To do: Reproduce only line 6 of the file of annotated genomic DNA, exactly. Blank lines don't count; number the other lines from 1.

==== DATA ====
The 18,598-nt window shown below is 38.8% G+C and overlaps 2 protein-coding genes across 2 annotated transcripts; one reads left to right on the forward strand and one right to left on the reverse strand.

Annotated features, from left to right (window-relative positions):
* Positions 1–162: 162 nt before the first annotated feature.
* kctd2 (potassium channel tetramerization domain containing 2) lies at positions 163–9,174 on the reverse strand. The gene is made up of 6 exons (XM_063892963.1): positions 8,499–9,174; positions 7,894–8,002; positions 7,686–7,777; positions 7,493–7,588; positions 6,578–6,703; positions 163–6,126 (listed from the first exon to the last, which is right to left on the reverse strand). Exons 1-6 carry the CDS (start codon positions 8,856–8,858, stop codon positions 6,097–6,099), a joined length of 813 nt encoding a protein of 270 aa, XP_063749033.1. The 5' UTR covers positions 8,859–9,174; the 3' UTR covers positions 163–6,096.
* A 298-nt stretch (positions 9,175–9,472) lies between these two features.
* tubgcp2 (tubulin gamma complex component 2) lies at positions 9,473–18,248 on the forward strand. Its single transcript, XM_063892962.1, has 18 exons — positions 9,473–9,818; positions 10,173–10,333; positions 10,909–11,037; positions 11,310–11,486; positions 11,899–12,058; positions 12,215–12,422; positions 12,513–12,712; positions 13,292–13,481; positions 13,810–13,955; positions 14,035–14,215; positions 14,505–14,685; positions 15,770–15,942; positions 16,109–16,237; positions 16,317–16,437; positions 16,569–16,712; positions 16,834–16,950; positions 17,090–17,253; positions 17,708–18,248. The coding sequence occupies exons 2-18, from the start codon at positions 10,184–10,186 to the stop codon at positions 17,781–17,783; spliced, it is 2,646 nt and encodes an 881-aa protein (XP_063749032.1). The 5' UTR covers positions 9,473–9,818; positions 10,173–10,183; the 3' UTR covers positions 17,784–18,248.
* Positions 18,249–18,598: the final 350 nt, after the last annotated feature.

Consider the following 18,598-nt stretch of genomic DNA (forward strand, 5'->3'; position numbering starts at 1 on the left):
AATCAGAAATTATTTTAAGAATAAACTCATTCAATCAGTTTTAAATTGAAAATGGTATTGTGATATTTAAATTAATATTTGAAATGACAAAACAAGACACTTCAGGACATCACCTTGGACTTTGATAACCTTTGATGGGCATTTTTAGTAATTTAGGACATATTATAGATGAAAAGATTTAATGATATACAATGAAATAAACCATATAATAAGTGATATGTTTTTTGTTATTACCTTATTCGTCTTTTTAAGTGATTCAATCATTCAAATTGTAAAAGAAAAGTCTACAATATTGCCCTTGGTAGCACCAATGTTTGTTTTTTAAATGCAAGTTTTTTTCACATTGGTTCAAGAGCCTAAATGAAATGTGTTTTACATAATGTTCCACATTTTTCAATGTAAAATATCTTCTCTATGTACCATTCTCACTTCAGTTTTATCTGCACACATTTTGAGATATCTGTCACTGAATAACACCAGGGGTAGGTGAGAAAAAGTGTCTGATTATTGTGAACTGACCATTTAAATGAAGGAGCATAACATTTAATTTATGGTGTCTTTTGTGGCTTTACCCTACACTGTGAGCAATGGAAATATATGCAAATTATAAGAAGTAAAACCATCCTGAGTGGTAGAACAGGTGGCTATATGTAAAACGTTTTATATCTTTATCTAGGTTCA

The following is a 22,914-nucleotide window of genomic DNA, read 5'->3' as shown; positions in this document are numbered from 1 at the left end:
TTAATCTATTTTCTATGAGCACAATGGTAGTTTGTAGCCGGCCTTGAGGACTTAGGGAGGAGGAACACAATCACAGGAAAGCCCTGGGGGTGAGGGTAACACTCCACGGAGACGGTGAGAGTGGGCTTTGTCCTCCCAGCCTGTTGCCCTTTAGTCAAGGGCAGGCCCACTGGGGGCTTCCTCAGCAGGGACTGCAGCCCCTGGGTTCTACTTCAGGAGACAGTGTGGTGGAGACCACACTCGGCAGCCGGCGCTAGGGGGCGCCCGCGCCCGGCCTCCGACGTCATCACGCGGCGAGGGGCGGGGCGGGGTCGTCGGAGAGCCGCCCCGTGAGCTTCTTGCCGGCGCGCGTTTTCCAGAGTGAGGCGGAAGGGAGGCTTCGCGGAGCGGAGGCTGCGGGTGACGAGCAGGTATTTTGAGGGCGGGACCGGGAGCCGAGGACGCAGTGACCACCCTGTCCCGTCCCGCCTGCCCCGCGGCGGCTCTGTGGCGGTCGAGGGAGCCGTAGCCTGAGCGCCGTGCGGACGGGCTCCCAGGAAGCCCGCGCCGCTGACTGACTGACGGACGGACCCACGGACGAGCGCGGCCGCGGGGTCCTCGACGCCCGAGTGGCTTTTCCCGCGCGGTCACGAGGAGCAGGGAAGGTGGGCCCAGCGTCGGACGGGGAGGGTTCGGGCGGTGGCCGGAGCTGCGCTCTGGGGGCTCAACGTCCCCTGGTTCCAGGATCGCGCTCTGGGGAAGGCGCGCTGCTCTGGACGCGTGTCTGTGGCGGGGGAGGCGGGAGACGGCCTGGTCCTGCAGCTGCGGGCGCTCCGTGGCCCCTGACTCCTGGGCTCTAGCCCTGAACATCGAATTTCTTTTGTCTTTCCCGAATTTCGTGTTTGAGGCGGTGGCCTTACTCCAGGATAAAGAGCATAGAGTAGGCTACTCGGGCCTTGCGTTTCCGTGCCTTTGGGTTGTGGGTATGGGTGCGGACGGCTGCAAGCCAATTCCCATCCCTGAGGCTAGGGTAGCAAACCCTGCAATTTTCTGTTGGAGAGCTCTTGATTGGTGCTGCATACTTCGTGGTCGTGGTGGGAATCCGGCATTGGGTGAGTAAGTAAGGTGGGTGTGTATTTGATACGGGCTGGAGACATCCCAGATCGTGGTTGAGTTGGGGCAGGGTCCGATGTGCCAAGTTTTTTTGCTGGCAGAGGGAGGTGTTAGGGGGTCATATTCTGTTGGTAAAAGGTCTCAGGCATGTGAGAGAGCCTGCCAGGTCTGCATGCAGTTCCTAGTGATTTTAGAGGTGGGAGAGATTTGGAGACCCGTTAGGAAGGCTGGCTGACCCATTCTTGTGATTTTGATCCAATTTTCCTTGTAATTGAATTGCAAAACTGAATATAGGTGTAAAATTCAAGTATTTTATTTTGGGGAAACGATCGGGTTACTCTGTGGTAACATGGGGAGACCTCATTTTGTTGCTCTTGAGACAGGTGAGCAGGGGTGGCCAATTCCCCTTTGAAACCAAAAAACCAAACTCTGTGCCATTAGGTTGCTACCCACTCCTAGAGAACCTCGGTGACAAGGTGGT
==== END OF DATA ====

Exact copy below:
* tubgcp2 (tubulin gamma complex component 2) lies at positions 9,473–18,248 on the forward strand. Its single transcript, XM_063892962.1, has 18 exons — positions 9,473–9,818; positions 10,173–10,333; positions 10,909–11,037; positions 11,310–11,486; positions 11,899–12,058; positions 12,215–12,422; positions 12,513–12,712; positions 13,292–13,481; positions 13,810–13,955; positions 14,035–14,215; positions 14,505–14,685; positions 15,770–15,942; positions 16,109–16,237; positions 16,317–16,437; positions 16,569–16,712; positions 16,834–16,950; positions 17,090–17,253; positions 17,708–18,248. The coding sequence occupies exons 2-18, from the start codon at positions 10,184–10,186 to the stop codon at positions 17,781–17,783; spliced, it is 2,646 nt and encodes an 881-aa protein (XP_063749032.1). The 5' UTR covers positions 9,473–9,818; positions 10,173–10,183; the 3' UTR covers positions 17,784–18,248.